Tackling the vagaries of climate change – UNDP extends helping hand to local farmers

December 8, 2022
Photo: UNDP Kazakhstan

Climate change has had disastrous consequences for the nature and ecosystems of Kazakhstan. Agriculture and the communities that live off the income are the most severely affected. Small producers are especially vulnerable to the effects of climate change. United Nations Development Programme (UNDP) research shows that by 2050, Kazakhstan will lose 20-49 percent of its wheat yield due to climate change, and pastures will lose 15.2 percent of their livestock capacity. As a result, people working in agriculture may lose income, increasing the gap between urban and rural households. This social factor will exacerbate climate migration from affected areas to relatively prosperous regions, potentially laying the groundwork for social tensions.

UNDP in Kazakhstan, jointly with its partners, implements projects for sustainable agricultural development in the context of climate change to support businesses in rural areas and to ensure food security.

Photo: UNDP Kazakhstan/Sali Sabirov
Agritourism as an alternative income for rural residents in a changing climate

Agritourism, also known as rural tourism, is an industry sector that focuses on the careful use of rural areas’ natural, cultural, historical and other resources, as well as its features, to create a comprehensive tourist product and to raise environmental awareness of the local population and visitors. Given the growing interest in the country's domestic tourism, this type of tourism has all the possible conditions for development in Kazakhstan. More broadly, it is a type of economic activity that creates the conditions for new funds to circulate in the rural economy.

Phase 1 of Research and Practical Application of Agri and Rural Tourism to Adapt Rural Residents to Climate Change was conducted in 2020 as part of UNDP cooperation with the Kazakhstan Association of Agri and Rural Tourism (KAART). The main approaches to the development of agritourism and the most interesting areas for rural residents were identified in the Akmola region, with the support of UNDP and the Ministry of Ecology, Geology, and Natural Resources of the RoK.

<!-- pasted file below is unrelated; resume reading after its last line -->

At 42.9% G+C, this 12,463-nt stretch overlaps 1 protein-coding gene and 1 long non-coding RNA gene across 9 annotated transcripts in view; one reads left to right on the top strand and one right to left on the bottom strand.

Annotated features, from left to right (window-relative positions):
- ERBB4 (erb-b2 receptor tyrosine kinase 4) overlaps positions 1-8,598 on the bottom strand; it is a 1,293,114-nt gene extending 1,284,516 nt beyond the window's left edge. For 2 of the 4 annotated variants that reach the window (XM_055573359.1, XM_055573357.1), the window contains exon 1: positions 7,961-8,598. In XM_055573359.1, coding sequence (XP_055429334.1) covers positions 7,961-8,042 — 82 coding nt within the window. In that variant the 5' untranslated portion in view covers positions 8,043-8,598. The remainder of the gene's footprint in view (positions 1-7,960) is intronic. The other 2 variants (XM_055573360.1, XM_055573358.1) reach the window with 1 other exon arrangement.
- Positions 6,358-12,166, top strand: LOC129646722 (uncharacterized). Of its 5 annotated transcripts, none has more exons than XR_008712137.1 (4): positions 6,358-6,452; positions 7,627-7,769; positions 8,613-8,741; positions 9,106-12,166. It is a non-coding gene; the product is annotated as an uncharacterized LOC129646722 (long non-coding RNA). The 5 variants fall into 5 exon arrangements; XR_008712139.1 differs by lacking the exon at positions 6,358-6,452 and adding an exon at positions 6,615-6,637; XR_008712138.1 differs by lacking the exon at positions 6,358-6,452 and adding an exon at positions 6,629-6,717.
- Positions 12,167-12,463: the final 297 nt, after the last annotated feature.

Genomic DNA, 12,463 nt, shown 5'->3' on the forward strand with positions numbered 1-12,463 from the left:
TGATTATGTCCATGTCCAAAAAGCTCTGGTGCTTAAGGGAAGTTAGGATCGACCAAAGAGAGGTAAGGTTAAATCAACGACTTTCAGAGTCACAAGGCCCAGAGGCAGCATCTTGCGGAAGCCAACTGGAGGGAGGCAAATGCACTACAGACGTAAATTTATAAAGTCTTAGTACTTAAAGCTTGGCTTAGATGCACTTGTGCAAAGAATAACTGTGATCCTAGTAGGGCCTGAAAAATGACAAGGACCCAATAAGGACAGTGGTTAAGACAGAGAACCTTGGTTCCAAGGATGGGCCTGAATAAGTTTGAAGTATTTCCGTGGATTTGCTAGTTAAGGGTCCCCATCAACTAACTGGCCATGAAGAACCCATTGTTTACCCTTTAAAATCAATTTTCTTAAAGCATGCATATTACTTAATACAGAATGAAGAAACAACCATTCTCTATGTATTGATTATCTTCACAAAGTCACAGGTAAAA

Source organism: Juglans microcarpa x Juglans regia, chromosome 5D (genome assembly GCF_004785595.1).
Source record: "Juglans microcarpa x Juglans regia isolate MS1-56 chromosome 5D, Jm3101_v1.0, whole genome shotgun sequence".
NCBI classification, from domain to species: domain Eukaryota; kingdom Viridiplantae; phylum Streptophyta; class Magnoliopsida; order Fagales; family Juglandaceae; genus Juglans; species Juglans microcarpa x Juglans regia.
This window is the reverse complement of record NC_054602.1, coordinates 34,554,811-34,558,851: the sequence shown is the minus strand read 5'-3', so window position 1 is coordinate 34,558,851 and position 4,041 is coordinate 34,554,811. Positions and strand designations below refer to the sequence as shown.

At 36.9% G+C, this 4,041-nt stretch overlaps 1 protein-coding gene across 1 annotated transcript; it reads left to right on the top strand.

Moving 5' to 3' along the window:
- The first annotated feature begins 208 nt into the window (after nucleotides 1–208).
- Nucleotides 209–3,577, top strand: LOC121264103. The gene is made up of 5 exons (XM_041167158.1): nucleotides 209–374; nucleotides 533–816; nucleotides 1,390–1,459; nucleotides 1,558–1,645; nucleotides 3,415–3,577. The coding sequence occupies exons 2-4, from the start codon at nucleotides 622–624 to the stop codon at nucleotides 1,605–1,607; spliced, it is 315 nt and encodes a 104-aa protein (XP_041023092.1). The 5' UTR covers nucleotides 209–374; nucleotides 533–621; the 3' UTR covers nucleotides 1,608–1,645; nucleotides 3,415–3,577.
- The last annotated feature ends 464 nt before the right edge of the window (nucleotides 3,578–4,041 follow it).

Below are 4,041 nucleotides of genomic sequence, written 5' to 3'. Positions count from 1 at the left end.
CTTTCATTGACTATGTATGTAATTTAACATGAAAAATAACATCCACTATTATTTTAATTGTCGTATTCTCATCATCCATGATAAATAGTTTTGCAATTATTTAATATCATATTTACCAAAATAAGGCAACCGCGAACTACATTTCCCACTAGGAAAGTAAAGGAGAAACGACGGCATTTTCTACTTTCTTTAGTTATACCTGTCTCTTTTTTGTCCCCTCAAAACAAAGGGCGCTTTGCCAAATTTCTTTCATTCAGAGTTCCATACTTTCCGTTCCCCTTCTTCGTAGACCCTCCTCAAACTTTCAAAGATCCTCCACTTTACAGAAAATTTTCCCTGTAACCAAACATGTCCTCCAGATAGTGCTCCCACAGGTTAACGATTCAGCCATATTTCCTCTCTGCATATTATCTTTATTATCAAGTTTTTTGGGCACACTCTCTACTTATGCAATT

In 2022, Phase II included mobile training seminars in East Kazakhstan, Kostanay, North Kazakhstan and Akmola regions. In total, more than 100 farmers took part in the seminars.

Photo: UNDP Kazakhstan/Sali Sabirov
"Agritourism provides an opportunity to discover the full potential of rural areas by visiting natural and historical landmarks, witnessing traditions and everyday life, relishing its gastronomy and admiring the craftsmanship and creativity. In the near future, these tours are expected to be favoured by an increasing number of urban residents. Our task is to teach rural residents the proper organizational approach in this industry, which will result in an additional source of income and in rural development with the preservation of the ecosystem and nature itself”,
said Khalida Tulegenova, President of KAART.

For example, Dmitry Budkeyev from Korobikha village, Katon-Karagai district, East Kazakhstan region, one of the seminar participants, feels the impact of climate change on his business all too well. Dmitry is the owner of a bee apiary.

Photo: UNDP Kazakhstan/Khalida Tulegenova